If dollars were votes, the local races for Congress and Assembly would be landslides.
Incumbent Reps. Adam Schiff (D-Burbank), Brad Sherman (D-Sherman Oaks) and state Assemblyman Mike Gatto (D-Silver Lake) all have substantial fundraising advantages over their rivals on the November ballot.
Challengers face long odds because of the power of incumbency and legislative districts that favor one party or the other, according to political observers.
"In politics, money is attracted to power," said Ethan Rarick, director of the Robert P. Matsui Center on Politics and Public Service at UC Berkeley. "If you have power and have a good chance of keeping it, you'll attract it."
Sherman, who was first elected to a district that includes part of Burbank in 1996, had nearly $2.8 million in the bank as of June 30 and has raised more than $1.2 million since his last election, according to the Federal Election Commission. His rival, businessman Mark Reed, has raised $18,000.
Schiff, seeking his sixth two-year term representing a district that includes Burbank and Glendale, has more than $1.8 million and has raised $878,000 since Jan. 1, 2009. His rival, businessman John Colbert, has raised $239,000. Both Colbert and Reed are Republicans.
Between the time Gatto won the Democratic Party nomination for Assembly in April and the June special election in which he won the right to finish the term of former Assemblyman Paul Krekorian, he received thousands of dollars from unions, Indian tribes and other heavy hitters in state politics. Gatto raised more than $38,000 between May 23 and June 30, according to state records.
Republican Sunder Ramani, who like Gatto raised hundreds of thousands of dollars before the primary and special election, raised $4,500 during the same period, according to the California secretary of state.
Colbert, a security software executive trying to topple Schiff, acknowledged the disadvantage. But he said money may not translate into votes.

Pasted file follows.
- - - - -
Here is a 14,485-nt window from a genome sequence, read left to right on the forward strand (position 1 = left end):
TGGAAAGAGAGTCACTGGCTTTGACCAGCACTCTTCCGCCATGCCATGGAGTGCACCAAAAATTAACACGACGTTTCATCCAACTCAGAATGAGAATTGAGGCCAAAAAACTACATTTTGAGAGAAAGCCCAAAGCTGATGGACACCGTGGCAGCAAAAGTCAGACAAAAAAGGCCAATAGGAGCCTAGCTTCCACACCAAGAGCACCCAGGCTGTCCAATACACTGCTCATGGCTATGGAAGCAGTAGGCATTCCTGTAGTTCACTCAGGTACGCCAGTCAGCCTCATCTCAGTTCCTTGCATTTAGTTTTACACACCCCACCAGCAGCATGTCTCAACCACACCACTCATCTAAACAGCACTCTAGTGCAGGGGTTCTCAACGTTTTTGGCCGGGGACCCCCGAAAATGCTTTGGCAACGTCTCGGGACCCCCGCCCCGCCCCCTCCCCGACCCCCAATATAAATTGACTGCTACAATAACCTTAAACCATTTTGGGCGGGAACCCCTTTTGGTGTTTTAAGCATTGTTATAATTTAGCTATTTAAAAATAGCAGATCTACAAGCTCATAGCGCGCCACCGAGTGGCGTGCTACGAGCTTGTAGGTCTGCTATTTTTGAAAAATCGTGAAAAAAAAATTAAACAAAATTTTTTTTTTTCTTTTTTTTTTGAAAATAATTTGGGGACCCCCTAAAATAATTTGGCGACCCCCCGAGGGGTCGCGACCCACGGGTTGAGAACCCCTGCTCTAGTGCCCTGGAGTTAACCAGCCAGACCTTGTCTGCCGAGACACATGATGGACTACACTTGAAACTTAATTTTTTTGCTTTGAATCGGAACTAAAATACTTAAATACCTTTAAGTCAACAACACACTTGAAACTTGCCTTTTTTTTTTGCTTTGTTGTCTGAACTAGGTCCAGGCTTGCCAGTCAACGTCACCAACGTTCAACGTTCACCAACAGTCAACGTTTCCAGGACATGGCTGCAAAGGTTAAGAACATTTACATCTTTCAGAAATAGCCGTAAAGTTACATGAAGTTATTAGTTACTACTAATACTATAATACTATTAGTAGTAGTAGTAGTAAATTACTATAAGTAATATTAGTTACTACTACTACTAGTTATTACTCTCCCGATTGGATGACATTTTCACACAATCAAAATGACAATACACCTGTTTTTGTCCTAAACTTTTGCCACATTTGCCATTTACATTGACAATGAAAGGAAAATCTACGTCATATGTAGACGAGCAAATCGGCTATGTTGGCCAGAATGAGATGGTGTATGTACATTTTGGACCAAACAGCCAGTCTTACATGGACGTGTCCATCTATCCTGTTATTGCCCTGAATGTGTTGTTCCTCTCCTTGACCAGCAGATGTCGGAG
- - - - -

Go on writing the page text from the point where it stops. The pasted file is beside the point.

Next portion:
"The politics of old are not necessarily dictating the outcome of elections today," said Colbert, who is running on a platform of fiscal restraint. "The mood of the electorate is going to determine the outcome."
And given the popular discontent with the economy, that mood may better serve his campaign, he said.
"It's wholly anti-incumbent in a big way," Colbert said.
Colbert has loaned his own campaign $150,000, according to federal elections records. Among his top donors are Timothy and Christine Leehealey of Newport Beach, each of whom have donated $4,800; and Paul Hacket of La Cañada Flintridge and Vernon Pruett of Glendale, each of whom gave $1,000.
Ramani received two donations between May 23 and June 30. The largest, $3,900, came from the owners of the Burbank Town Center.
Ramani could not be reached for comment. But recently he said his campaign has begun to crank up fundraising efforts.
Both Schiff and Sherman received hundreds of thousands of dollars from national political action committees, including the Lockheed Martin Corp. Employees' Political Action Committee, the National Assn. of Realtors PAC and the PAC for the American Assn. for Justice, an organization of plaintiffs' attorneys.
"We've had an increased nationalization of campaign finance for House seats," said John Pitney Jr., a professor of politics at Claremont McKenna College.
He attributed the shift to campaign finance reform laws, which have encouraged political players to find creative ways, such as the formation of political action committees, to donate.
Schiff also received $5,000 from the Walt Disney Productions Employees PAC, while Sherman received contributions from entertainment figures, including two members of the Eagles.
Pitney and Rarick said district boundaries add to the steep climb for challengers. California is divided into safe legislative districts for candidates of one party or the other, both because the maps gerrymander and because like-minded people tend to congregate in the same regions, Pitney said.
Coastal California is reliably liberal; the Central Valley reliably conservative. The nonpartisan state commission now launching a redistricting effort has its work cut out, Pitney added.
"Even if you have a good-faith effort to draw competitive districts, in most cases, they still will be weighted one way or the other," he said. "In L.A., it is literally impossible to draw a district of parity."